In the same way, ‘pedagogical love would rather aim at the discovery of pupils’ strengths and interests and act based on these to strengthen students’ self-esteem and self-image as active learners’.
Joannne Lipman in “The Fine Art of Tough Love” describes principles she learned from her music teacher Jerry Kupchynsky, or “Mr. K.” The steps in her roadmap to success include:
- Banish Empty Praise
- Set Expectations High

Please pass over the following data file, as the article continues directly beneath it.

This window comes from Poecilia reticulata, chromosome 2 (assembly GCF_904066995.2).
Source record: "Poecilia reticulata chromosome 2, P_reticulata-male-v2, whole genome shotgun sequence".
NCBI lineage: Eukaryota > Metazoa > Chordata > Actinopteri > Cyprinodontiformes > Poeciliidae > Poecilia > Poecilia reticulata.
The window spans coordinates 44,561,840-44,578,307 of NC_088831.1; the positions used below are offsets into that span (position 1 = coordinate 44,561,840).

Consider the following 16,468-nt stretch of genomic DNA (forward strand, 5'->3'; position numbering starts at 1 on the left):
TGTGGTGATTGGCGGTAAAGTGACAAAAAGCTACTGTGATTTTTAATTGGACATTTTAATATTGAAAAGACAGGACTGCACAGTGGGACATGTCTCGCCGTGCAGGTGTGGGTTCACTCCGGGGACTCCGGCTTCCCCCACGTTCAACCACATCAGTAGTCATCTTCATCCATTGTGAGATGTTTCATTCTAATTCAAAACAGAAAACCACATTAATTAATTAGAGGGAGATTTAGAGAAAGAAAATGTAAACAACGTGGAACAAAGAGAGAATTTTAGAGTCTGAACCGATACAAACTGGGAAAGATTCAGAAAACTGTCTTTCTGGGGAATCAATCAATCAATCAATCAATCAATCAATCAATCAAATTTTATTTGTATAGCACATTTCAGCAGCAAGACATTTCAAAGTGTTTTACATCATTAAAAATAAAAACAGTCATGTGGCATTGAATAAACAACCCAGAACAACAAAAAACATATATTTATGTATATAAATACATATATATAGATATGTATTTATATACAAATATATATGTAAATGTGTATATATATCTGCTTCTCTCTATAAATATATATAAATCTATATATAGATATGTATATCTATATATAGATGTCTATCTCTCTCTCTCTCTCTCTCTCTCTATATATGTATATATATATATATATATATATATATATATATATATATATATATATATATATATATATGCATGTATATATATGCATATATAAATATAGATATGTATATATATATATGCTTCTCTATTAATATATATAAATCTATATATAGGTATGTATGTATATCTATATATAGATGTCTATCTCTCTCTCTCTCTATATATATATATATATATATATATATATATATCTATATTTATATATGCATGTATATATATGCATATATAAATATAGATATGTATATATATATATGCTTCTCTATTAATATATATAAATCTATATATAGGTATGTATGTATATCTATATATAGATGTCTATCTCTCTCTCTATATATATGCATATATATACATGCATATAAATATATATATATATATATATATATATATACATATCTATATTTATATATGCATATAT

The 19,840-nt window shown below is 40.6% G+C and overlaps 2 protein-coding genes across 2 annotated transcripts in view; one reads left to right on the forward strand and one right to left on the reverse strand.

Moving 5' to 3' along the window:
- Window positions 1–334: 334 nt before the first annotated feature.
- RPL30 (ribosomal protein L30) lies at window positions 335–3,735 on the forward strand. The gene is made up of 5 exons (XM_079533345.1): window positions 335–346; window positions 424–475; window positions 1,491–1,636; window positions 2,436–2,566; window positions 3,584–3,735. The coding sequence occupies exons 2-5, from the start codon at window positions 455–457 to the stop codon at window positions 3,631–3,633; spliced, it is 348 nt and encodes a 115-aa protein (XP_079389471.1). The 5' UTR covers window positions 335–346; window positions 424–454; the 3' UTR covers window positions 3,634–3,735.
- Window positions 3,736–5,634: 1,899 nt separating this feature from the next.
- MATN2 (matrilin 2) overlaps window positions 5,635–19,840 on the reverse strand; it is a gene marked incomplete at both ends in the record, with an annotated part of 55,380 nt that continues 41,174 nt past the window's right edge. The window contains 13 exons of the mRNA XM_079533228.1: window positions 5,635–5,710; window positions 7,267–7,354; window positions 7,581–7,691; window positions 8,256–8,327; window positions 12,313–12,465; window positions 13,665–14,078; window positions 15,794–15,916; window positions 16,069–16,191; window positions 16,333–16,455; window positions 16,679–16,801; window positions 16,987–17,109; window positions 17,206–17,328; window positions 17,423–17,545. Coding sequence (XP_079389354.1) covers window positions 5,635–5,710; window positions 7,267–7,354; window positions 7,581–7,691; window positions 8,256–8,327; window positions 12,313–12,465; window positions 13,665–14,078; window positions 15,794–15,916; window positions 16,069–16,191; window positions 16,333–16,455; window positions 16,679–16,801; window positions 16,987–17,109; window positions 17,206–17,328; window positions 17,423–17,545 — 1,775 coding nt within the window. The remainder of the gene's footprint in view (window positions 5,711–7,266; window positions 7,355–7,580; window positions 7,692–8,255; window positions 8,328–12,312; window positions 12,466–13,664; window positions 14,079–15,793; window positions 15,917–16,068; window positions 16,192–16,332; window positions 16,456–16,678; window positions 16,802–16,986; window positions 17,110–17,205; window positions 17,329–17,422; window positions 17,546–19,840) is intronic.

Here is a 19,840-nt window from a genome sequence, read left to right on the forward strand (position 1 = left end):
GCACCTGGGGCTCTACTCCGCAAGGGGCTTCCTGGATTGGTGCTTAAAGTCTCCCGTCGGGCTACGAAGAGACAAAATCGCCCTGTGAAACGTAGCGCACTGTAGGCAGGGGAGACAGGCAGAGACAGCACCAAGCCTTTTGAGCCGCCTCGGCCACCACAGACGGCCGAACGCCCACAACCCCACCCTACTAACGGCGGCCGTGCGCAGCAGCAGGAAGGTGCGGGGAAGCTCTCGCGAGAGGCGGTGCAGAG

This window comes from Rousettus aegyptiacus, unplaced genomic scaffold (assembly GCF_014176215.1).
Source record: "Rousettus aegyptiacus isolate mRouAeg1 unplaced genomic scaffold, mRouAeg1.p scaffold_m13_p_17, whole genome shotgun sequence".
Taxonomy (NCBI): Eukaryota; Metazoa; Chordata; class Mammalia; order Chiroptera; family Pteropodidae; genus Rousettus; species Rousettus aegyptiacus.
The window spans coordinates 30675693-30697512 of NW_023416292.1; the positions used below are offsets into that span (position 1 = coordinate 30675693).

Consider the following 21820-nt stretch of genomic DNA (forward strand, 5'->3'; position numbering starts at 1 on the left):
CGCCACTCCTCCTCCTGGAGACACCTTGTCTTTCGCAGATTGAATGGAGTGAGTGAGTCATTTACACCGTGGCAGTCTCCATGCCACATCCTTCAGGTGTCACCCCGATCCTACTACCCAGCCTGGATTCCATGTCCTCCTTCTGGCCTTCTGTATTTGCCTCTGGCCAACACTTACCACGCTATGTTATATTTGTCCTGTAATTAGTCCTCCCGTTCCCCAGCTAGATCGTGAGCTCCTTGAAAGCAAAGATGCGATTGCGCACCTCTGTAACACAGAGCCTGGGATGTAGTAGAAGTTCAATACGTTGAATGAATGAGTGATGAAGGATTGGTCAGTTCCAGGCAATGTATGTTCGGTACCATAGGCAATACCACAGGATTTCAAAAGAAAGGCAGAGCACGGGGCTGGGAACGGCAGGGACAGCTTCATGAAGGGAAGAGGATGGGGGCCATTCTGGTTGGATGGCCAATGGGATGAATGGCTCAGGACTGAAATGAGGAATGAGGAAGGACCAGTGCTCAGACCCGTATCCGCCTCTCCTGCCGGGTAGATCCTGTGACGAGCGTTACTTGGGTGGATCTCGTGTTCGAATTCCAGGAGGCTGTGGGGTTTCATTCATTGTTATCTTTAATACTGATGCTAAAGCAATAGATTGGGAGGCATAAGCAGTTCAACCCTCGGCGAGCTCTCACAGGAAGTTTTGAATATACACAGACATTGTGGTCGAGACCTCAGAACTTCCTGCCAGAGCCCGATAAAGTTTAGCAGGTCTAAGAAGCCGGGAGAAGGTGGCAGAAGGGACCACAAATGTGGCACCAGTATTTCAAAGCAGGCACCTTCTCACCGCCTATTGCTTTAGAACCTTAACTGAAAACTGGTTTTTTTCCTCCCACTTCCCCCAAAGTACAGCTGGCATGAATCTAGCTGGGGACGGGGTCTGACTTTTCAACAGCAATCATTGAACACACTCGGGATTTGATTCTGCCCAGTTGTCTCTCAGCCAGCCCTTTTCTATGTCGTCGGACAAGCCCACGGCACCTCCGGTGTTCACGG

- Articulate clear goals — and goal posts along the way
- Failure Isn’t Defeat
- Say thank you
While these may sound like obvious practices, it’s the attitude that makes or breaks their instructional implementation. None of these steps addresses the actual student. These are steps that could be taken by an alienated expert. If these are the principles of tough love, they are missing the love. And the love is almost always excluded from those who claim to practice tough love. My rejoinder to them is to try plain love, without the adjective “tough.” Why not just love? Just loving the students refocuses the teacher’s efforts onto the students.